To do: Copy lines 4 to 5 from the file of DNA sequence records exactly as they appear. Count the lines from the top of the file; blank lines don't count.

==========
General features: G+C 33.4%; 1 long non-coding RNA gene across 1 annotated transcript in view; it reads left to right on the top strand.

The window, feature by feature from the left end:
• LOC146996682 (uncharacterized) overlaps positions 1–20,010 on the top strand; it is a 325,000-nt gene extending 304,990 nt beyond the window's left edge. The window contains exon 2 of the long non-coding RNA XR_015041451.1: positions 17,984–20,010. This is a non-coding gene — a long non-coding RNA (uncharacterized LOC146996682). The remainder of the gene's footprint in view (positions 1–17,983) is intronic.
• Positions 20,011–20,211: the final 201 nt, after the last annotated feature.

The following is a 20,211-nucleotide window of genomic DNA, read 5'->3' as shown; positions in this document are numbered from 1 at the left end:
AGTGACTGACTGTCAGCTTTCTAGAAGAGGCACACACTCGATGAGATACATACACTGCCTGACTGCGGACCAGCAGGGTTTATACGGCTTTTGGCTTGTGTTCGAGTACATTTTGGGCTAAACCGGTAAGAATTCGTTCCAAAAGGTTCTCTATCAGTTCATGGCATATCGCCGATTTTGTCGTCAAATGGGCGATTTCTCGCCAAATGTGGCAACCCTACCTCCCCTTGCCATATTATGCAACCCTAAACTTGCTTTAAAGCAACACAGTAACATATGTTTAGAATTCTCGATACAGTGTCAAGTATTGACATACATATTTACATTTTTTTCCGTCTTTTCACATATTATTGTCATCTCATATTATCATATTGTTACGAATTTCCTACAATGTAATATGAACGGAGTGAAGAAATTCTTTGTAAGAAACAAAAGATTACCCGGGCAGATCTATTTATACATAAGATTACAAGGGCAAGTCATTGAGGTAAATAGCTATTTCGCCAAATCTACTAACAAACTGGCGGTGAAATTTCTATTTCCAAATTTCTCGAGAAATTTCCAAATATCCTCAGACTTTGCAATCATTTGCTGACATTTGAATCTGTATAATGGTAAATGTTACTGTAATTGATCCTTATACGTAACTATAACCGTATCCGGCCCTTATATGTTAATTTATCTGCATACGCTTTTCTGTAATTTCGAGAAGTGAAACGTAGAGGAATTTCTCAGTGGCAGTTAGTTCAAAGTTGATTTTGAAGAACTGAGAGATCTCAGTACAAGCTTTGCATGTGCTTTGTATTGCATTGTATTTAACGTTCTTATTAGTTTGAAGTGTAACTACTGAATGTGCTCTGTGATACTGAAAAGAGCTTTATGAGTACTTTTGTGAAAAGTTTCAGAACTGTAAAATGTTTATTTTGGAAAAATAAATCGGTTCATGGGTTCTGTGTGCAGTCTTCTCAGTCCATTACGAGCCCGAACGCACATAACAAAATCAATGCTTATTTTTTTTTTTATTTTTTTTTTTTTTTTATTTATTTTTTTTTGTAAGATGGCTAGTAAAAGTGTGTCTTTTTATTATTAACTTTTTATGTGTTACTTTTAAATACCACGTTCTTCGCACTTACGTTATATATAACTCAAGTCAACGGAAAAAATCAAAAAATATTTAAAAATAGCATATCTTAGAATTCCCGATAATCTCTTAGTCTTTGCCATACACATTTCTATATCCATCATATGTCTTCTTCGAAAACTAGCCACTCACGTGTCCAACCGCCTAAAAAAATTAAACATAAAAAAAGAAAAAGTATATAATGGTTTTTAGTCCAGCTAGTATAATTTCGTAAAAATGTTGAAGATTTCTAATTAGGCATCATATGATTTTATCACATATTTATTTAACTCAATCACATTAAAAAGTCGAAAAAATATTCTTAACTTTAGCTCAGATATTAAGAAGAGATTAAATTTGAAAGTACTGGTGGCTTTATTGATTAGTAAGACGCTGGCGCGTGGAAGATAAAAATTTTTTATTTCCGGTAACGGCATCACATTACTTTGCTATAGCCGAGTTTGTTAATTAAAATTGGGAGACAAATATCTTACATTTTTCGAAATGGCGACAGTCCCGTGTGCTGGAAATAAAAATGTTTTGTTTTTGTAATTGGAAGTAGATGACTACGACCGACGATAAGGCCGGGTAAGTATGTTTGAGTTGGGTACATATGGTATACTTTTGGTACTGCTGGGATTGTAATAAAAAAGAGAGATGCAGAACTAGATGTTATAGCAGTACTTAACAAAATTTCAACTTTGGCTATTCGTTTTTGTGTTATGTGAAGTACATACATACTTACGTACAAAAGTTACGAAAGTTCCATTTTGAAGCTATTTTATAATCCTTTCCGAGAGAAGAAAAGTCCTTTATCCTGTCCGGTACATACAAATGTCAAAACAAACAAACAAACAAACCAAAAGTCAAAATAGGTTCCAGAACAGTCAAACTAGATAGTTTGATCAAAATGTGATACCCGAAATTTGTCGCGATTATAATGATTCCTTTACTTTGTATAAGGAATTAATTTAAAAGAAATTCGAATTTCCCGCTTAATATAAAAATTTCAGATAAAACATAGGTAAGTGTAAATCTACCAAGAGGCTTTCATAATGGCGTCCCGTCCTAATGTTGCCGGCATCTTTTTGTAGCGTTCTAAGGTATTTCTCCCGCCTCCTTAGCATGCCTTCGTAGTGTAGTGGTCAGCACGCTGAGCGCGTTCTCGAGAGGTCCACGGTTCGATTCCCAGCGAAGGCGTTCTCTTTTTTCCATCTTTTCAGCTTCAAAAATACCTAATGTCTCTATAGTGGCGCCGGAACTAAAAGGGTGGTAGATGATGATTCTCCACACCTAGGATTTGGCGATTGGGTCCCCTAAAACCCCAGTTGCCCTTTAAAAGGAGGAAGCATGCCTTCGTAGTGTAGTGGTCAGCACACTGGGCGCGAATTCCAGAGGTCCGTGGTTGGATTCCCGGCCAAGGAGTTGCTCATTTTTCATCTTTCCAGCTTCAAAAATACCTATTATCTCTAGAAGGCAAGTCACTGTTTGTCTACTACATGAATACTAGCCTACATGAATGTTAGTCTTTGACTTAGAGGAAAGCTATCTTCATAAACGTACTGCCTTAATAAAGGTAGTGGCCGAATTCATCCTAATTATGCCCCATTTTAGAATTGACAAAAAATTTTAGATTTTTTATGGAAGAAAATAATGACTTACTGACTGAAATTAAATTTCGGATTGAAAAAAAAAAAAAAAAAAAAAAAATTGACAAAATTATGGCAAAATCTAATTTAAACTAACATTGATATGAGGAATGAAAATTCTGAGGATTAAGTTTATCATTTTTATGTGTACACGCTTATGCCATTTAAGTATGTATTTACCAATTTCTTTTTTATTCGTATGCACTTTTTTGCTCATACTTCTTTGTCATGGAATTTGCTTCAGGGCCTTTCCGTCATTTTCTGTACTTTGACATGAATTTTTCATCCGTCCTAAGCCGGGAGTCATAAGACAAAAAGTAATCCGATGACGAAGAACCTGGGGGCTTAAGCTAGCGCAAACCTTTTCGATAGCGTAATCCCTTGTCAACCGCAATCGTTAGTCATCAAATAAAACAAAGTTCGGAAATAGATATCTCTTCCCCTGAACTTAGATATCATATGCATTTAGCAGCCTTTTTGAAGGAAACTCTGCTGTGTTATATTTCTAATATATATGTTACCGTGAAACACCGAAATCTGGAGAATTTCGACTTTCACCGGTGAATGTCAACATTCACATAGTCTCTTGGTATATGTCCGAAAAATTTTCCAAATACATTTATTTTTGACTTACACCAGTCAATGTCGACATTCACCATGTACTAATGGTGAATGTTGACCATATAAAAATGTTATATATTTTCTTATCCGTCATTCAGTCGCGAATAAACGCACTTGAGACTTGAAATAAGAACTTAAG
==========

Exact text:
• Positions 20,011–20,211: the final 201 nt, after the last annotated feature.

The following is a 20,211-nucleotide window of genomic DNA, read 5'->3' as shown; positions in this document are numbered from 1 at the left end: